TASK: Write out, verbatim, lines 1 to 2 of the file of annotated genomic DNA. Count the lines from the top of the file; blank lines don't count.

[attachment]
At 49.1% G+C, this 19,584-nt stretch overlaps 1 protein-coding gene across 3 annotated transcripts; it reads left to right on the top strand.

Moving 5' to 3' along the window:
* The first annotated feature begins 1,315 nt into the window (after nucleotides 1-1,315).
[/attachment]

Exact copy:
At 49.1% G+C, this 19,584-nt stretch overlaps 1 protein-coding gene across 3 annotated transcripts; it reads left to right on the top strand.

Moving 5' to 3' along the window: